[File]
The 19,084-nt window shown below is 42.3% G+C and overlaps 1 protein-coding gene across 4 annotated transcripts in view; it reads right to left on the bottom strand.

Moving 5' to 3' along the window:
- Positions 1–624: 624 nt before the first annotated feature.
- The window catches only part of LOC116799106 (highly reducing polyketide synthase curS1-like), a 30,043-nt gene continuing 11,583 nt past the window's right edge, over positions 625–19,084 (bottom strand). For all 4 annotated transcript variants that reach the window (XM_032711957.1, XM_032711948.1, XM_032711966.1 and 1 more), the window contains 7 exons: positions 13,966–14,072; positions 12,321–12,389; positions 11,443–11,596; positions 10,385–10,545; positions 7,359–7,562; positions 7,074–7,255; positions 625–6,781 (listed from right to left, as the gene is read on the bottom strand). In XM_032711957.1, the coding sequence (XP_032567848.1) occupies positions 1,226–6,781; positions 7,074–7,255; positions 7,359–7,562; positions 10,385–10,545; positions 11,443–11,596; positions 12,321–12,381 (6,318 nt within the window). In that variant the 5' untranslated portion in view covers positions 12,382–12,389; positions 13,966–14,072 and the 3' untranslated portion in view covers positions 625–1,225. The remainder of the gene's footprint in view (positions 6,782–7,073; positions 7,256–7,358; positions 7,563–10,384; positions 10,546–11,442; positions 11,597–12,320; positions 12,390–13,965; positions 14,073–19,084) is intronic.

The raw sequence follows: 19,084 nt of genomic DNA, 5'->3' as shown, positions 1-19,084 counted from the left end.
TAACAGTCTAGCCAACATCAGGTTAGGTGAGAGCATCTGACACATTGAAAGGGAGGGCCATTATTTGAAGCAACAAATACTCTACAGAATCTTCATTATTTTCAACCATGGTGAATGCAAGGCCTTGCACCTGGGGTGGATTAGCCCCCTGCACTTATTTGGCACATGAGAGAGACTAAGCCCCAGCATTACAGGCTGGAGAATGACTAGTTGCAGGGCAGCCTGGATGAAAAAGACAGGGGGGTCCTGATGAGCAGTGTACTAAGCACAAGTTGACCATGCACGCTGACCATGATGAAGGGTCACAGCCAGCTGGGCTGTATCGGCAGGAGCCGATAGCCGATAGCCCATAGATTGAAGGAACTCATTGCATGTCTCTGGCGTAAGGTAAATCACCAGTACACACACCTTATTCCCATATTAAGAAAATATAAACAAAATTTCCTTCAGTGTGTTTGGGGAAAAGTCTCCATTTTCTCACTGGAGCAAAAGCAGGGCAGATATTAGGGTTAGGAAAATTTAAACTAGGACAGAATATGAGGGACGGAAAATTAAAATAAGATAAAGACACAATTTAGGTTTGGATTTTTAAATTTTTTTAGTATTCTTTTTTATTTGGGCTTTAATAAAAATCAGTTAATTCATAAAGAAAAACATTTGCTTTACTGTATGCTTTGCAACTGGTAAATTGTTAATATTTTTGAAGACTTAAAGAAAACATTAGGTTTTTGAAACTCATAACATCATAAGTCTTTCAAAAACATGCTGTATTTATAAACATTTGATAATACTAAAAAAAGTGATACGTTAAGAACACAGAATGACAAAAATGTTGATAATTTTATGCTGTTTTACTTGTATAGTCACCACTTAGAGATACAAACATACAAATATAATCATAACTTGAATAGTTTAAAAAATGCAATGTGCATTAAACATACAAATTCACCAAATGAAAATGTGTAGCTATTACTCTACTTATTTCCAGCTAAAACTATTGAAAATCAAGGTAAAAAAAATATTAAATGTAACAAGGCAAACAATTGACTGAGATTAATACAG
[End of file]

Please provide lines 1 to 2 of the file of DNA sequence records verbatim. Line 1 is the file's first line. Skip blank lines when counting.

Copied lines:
The 19,084-nt window shown below is 42.3% G+C and overlaps 1 protein-coding gene across 4 annotated transcripts in view; it reads right to left on the bottom strand.

Moving 5' to 3' along the window: